Pankiv VI, Yuzvenko T.Y. Intercommunication of subclinical thyroid disfunction and metabolic syndrome. Clinical Endocrinology and Endocrine Surgery. 2015;3:54-9. (In Ukrainian).

Bellentani S, Scaglioni F, Marino M, Bedogni G. Epidemiology of non-alcoholic fatty liver disease. Dig Dis. 2010;28(1):155-61. doi: 10.1159/000282080.

Chou WY, Cheng YS, Ho CL, et al. Human spot 14 protein interacts physically and functionally with the thyroid receptor. Biochem Biophys Res Commun. 2007;357(1):133-8. doi: 10.1016/j.bbrc.2007.03.103.

EASL-EASD-EASO Clinical Practice Guidelines for the management of non-alcoholic fatty liver disease. J Hepatol. 2016;64(6):1388-1402. doi: 10.1016/j.jhep.2015.11.004.

Flores-Morales A, Gullberg H, Fernandez L, et al. Patterns of liver gene expression governed by TRbeta. Mol Endocrinol. 2002;16:1257-68. doi: 10.1210/mend.16.6.0846.

Garber JR, Cobin RH, Gharib H, et al. Clinical practice guidelines for hypothyroidism in adults: cosponsored by the American association of clinical endocrinologists and the American thyroid association. Endocr Pract. 2012;18(6):988-1028. doi: 10.4158/EP12280.GL.

Grasselli E, Voci A, Demori I. et al. 3,5-Diiodo-L-thyronine modulates the expression of genes of lipid metabolism in a rat model of fatty liver. Journal of Endocrinology. 2012;2:149-158. doi: 10.1530/JOE-11-0288.

Huang Y-Y, Gusdon AM, Qu S. Cross-talk between the thyroid and liver: A new target for nonalcoholic fatty liver disease treatment. World J Gastroenterol. 2013;19(45):8238-46. doi: 10.3748%2Fwjg.v19.i45.8238.

Ittermann T, Haring R, Wallaschofski H, et al. Inverse association between serum free thyroxine levels and hepatic steatosis: results from the Study of Health in Pomerania. Thyroid. 2012;22(6):568-74. doi: 10.1089%2Fthy.2011.0279.

Laukkarinen J, Sand J, Aittomäki S, et al. Mechanism of the prorelaxing effect of thyroxin on the sphincter of Oddi. Scand J Gastroenterol. 2002;37(6):667-73. PMID: 12126244.

Li G, Hu H, Shi W, et al. Elevated hematocrit in nonalcoholic fatty liver disease: a potential cause for the increased risk of cardiovascular disease? Clinical Hemorheology and Microcirculation. 2012;51(1):59-68. doi: 10.3233/CH-2011-1509.

Liedtke C, Trautwein C. The role of TNF and Fas dependent signaling in animal models of inflammatory liver injury and liver cancer. European Journal of Cell Biology. 2012;91(6-7):582-9. doi: 10.1016/j.ejcb.2011.10.001.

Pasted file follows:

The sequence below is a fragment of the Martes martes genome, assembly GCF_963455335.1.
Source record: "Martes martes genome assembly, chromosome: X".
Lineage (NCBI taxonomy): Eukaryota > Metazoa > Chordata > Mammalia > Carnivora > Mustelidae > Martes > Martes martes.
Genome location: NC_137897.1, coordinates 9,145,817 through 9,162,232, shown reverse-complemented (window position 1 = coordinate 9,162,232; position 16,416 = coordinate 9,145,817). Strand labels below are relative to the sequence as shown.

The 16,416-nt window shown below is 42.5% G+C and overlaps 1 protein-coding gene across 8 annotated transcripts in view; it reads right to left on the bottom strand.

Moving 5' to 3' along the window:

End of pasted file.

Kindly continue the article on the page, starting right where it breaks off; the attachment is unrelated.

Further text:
Mauss S, Berg T, Rockstroh J, et al. Hepatology. A clinical textbook. 7th edition. Hamburg; 2016. 710 p.

Pearce SH, Brabant G, Duntas LH, et al. 2013 ETA Guideline: management of subclinical hypothyroidism. Eur Thyroid J. 2013;2(4):215-28. doi: 10.1159/000356507.

Pergialiotis V, Konstantopoulos P, Prodromidou A, et al. Management of endocrine disease: The impact of subclinical hypothyroidism on anthropometric characteristics, lipid, glucose and hormonal profile of PCOS patients: a systematic review and meta-analysis. Eur J Endocrinol. 2017;176(3):159-66. doi: 10.1530/eje-16-0611.

Perra A, Simbula G, Simbula M, et al.Thyroid hormone (T3) and TRbeta agonist GC-1 inhibit/reverse nonalcoholic fatty liver in rats. FASEB J. 2008;22(8):2981-9. doi: 10.1096/fj.08-108464.

Perumpail RB, Liu A, Wong RJ, et al. Pathogenesis of hepatocarcinogenesis in non-cirrhotic nonalcoholic fatty liver disease: Potential mechanistic pathways. World Journal of Hepatology. 2015;7(22):2384-8. doi: 10.4254%2Fwjh.v7.i22.2384.

Thakran S, Sharma P, Attia RR, et al. Role of sirtuin 1 in the regulation of hepatic gene expression by thyroid hormone. J Biol Chem. 2013;288(2):807-18. doi: 10.1074/jbc.M112.437970.

Younossi ZM, Jarrar M, Nugent C, et al. A novel diagnostic biomarker panel for obesity-related nonalcoholic steatohepatitis (NASH). Obesity Surgery. 2008;18(11):1430-7. doi: 10.1007/s11695-008-9506-y.

Most read articles by the same author(s)

1 2 3 4 > >>